Bitcoin... Monetary Nirvana?
If you don't know what Bitcoin is, do a bit of research on the internet, and you will get plenty... but the short story is that Bitcoin was created as a medium of exchange, without a central bank or bank of issue being involved. Furthermore, Bitcoin transactions are supposed to be private, that is anonymous. Most interestingly, Bitcoins have no real world existence; they exist only in computer software, as a kind of virtual reality.
The general idea is that Bitcoins are 'mined'... interesting term here... by solving an increasingly difficult mathematical formula -more difficult as more Bitcoins are 'mined' into existence; again interesting- on a computer. Once created, the new Bitcoin is put into an electronic 'wallet'. It is then possible to trade real goods or Fiat currency for Bitcoins... and vice versa. Furthermore, as there is no central issuer of Bitcoins, it is all highly distributed, thus resistant to being 'managed' by authority.
Naturally proponents of Bitcoin, those who benefit from the growth of Bitcoin, insist rather loudly that 'for sure, Bitcoin is money'... and not only that, but 'it is the best money ever, the money of the future', etc... Well, the proponents of Fiat shout just as loudly that paper currency is money... and we all know that Fiat paper is not money by any means, as it lacks the most important attributes of real money. The question then is does Bitcoin even qualify as money... never mind it being the money of the future, or the best money ever.
To find out, let's look at the attributes that define money, and see if Bitcoin qualifies. The three essential attributes of money are;
1) money is a stable store of value; the most essential attribute, as without stability of value the function of numeraire, or unit of measure of value, fails.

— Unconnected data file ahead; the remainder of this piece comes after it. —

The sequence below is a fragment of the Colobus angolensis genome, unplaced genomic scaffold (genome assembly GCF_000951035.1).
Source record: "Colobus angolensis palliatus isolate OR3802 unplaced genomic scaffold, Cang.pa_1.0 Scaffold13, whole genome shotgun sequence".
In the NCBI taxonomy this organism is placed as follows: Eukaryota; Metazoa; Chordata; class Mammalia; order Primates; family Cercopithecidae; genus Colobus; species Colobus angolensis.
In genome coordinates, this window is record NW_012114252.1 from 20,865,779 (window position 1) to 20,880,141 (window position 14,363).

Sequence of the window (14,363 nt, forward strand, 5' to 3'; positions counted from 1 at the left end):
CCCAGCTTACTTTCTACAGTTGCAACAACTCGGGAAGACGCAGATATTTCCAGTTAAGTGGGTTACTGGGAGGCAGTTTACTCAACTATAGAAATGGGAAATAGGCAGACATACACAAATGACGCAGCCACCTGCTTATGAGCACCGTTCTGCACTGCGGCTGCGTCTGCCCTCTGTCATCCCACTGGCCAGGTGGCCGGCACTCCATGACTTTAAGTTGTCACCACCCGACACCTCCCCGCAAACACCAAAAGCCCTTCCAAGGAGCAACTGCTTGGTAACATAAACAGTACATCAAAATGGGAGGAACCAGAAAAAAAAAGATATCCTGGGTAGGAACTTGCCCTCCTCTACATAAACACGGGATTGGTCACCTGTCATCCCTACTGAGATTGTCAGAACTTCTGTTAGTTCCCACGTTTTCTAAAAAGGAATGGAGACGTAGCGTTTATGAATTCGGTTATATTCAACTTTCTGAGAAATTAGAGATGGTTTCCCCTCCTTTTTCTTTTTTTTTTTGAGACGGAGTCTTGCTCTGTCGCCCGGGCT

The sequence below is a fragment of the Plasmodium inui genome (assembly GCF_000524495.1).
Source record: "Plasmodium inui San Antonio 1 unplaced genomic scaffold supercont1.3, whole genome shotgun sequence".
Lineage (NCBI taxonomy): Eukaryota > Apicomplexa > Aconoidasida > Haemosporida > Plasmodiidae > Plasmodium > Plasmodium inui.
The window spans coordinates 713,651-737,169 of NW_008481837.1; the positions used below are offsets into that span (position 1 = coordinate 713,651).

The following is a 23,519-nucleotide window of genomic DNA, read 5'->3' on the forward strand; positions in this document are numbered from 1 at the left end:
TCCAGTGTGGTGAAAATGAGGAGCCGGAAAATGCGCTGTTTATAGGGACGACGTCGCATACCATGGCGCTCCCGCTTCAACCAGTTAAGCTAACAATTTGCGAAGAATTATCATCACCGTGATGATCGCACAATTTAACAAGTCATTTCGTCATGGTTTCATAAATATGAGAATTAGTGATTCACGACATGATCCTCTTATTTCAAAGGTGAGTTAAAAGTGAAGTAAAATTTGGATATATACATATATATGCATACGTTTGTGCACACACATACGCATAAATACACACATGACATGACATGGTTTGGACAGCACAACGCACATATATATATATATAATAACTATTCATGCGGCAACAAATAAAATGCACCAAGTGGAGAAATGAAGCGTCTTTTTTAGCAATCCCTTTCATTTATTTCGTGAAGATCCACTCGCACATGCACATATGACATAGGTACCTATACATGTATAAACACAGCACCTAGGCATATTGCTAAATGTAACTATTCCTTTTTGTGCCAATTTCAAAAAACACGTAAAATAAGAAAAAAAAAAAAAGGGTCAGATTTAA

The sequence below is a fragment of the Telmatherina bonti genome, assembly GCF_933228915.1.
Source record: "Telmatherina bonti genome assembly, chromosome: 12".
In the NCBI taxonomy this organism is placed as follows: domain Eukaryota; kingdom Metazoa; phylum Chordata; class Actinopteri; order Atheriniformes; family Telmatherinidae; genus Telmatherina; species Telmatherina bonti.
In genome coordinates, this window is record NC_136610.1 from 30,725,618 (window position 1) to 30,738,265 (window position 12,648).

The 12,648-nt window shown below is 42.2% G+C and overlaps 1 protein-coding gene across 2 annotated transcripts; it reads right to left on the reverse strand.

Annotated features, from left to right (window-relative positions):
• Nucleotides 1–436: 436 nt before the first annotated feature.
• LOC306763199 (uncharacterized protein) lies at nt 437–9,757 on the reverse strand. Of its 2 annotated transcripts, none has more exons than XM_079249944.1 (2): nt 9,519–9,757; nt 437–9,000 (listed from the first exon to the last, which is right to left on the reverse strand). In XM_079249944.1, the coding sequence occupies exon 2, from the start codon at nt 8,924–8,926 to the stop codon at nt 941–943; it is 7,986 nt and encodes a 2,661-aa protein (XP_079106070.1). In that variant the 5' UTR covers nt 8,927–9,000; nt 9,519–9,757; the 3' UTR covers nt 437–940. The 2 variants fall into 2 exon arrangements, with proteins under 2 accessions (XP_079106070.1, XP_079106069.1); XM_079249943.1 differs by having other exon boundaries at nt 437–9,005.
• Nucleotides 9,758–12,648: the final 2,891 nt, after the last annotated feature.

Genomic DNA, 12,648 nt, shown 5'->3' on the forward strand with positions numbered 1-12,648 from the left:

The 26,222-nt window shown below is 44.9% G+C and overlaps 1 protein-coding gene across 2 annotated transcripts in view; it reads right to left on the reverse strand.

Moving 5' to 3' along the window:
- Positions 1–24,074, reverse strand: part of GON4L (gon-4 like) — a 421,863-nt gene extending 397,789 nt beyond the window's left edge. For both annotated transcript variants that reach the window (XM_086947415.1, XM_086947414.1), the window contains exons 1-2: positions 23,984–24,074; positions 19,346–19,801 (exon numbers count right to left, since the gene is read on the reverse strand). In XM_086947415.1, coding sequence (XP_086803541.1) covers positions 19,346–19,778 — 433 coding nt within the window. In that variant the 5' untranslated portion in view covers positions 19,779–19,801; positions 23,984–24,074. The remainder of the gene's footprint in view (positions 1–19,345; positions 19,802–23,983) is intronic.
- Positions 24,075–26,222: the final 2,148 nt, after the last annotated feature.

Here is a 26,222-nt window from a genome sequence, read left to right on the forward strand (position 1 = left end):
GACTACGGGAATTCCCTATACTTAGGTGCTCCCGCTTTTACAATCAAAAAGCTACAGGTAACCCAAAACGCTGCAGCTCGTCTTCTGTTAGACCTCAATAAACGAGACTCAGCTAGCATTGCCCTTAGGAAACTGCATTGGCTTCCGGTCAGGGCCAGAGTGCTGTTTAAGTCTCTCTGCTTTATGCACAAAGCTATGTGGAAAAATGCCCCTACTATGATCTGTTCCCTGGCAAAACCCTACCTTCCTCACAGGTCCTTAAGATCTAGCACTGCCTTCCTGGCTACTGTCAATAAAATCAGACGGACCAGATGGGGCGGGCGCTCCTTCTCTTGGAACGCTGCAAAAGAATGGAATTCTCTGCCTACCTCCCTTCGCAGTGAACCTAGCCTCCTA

2) money is the numeraire, the unit of account.
3) money is a medium of exchange... but other things can also fulfill this function ie direct barter, the 'netting out' of goods exchanged. Also 'trade goods' (chits) that hold value temporarily; and finally exchange of mutual credit; ie netting out the value of promises fulfilled by exchanging bills or IOU's.
Compared to Fiat, Bitcoin does not do too badly as a medium of exchange. Fiat is only accepted in the geographic domain of its issuer. Dollars are no good in Europe etc. Bitcoin is accepted internationally. On the other hand, very few retailers currently accept payment in Bitcoin. Unless the acceptance grows geometrically, Fiat wins... although at the cost of exchange between countries.
The first condition is a lot tougher; money must be a stable store of value... now Bitcoins have gone from a 'value' of $3.00 to around $1,000, in just a few years. This is about as far from being a 'stable store of value'; as you can get! Indeed, such gains are a perfect example of a speculative boom... like Dutch tulip bulbs, or junior mining companies, or Nortel stocks.
Of course, Fiat fails here as well; for example, the US Dollar, the 'main' Fiat, has lost over 95% of its value in a few decades... neither fiat nor Bitcoin qualify in the most important measure of money; the capacity to store value and preserve value through time. Real money, that is Gold, has shown the ability to hold value not just for centuries, but for eons. Neither Fiat nor Bitcoin has this crucial capacity... both fail as money.
Finally, we come to the second attribute; that of being the numeraire. Now this is really interesting, and we can see why both Bitcoin and Fiat fail as money, by looking closely at the question of the 'numeraire'. Numeraire refers to the use of money to not only store value, but to in a sense measure, or compare value. In Austrian economics, it is considered impossible to actually measure value; after all, value resides only in human consciousness... and how can anything in consciousness actually be measured? Nevertheless, through the principle of Mengerian market action, that is interaction between bid and offer, market prices can be established... if only momentarily... and this market price is expressed in terms of the numeraire, the most marketable good, that is money.